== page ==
April 29, 2015
Today I’m thinking about how much my life has changed in 30 years. April 29, 1985 was the best day in my life. It was my last day of college classes at Emory University. I was going to be graduating with a double degree in Sociology and Political Science and then heading off to Europe (and Live Aid) before starting grad school in the fall. It was No Business As Usual Day, a national day to protest Reagan’s arms race and I had organized a major teach-in on campus. It was the beginning of my relationship with my first girlfriend, a cool Danish-American freshman named Starla. I was 21.
But the thing made it the best day ever is the fact that it was the day I played on stage with U2 at the Omni in front of 18,000 people. It’s a long story. I knew Bono from my time in Dublin so everybody thought it was a set up. I just helped him out in a pinch when his “Anybody can be a rockstar” bit on the Unforgettable Fire tour stumbled. They guy he pulled up on stage couldn’t play a guitar. He looked at me in a panic and asked, “Randy, can you do this?” So I played Dylan’s “Knockin’ on Heaven’s Door” in my hometown with the greatest band on earth. It was the moment every rock fan fantasizes about; to be pulled out of the crowd to join the band and looking back at the masses screaming for you. It was pure rock and roll bliss.
It didn’t hold a candle to the day Cozy was born.
I pretend to understand my brain, but it’s a complete mystery how I could love this kid more each day. From the second I first heard her heartbeat to the moment a few minutes ago when I gave her some smushed up prunes to help her poop, it’s been a unwavering incline of Dad Love. She’s an 8-month-old love factory. Sometimes she presses her forehead against mine and I feel like she is transmitting everything that is good in the universe into me. Bono never did that.
It’s weird to have a fully formed human completely dependent on us. Maybe that’s the evolutionary thing. Like by the time she’s 16 and doesn’t really need us for food and shelter, I won’t give a rat’s ass about her. But at the moment, I can’t seem to get her out of my head. Sure, there are little bits where I groan. Like when she wakes up at 7 am with a big smile on her face, pulling my hair to get the day started. (I thought one of the perks of being unemployed was getting to sleep in!) Or when I’ve done everything I can think of and she’s still crying and I just want to go make a Jack & Coke. But even then I’m madly in love with her.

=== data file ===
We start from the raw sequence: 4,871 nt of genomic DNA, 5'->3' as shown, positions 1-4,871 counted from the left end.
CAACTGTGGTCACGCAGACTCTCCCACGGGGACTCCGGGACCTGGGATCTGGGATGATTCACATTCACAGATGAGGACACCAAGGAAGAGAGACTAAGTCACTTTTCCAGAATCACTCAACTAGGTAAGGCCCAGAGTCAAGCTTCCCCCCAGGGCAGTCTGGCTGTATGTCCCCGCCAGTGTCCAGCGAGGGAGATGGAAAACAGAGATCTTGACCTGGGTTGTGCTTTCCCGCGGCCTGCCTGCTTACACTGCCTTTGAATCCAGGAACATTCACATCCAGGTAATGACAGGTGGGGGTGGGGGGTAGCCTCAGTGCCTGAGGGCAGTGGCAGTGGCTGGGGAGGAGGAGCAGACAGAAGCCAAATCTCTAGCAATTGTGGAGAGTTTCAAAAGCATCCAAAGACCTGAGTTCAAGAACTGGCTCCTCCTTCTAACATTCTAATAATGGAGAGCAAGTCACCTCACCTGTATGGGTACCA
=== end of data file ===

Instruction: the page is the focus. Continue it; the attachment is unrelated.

So that’s where the fear of death comes in. Not mine, hers. There’s just so much horror in the world. There was a story in the local news recently about a 7-month-old boy who died when the baby-sitter purposely cracked his skull. Turn it off. Or the story last year of the Intel worker whose 6-month-old died when he forgot she was in the car at work. Too much to handle.
When Cozy was a newborn, we were watching the 1996 film Trainspotting. I wanted to share Ewan McGreggor man-crush with Andrea. I forgot about the scene where the women with the baby is so strung out on heroin that she neglects her kid in the crib. When she sobers up, the baby is dead. I just turned the film off at that point.
I think about driving and some asshole talking on his or her cell phone runs a red-light and plows into us. In the worst version of that is the car on fire and I can’t get Cozy out of the car seat. This is the shit you think about when you are a parent. I used to think about what band is coming to town. Now I just want to know if my sleeping child is breathing.
When I was a teenager, there was a fad of dead baby jokes. Why did the dead baby cross the road? It was stapled to a chicken. Stupid shit like that. We had a substitute teacher named Mrs. Neely, an older woman. Word got out if you told her a dead baby joke, she would flip out. We would just mutter “dead baby” when she walked into the room to see her squirm. I understand now that she must have lost a child and the guilt I carry haunts me. When people talk about “innocent children,” we were not innocent. We were little sociopaths. I can’t imagine what that must be like and I live in constant fear that it is a very real possibility.
This love is not rational and I guess the fear that goes along with it is not rational either. I’ve known people who have lost children and I don’t understand how it wouldn’t transform you. I think they are heroes for just sticking around. If something happened to Cozy, I think I would just be tempted to say, “Check please! I’m done.”
But this isn’t meant to be a bummer blog post; just a commentary on how intense a parent’s love for his or her child can be. I just stare at her in disbelief. How did I help make something so perfect? Yeah, playing with U2 was pretty epic. But not nearly as epic as when my I see my lopsided smile on my daughter’s face. That truly rocks.
Note: Using a cell-phone while driving in Oregon is a Class C violation and the penalty can be as high as $500. Hang up and drive, asshole. ORS 811.507
8 thoughts on “Dad Love, Pt. 3 – Death and U2”
When my son, who is now 10, [co]slept through the night for the first time at about 6 weeks old (it was a fluke—he didn’t continously sleep through the night until about a year ago, but that’s another story), I woke up and looked at him and he looked EXACTLY like that baby on trainspotting. I was terrified. Then I woke all the way up and he was normal. Worst experience ever.
I can’t even imagine. That scene is now burned into my brain.
Reblogged this on Me Out Loud and commented:
I just really enjoyed this piece. No kids of my body, but loved this bit ❤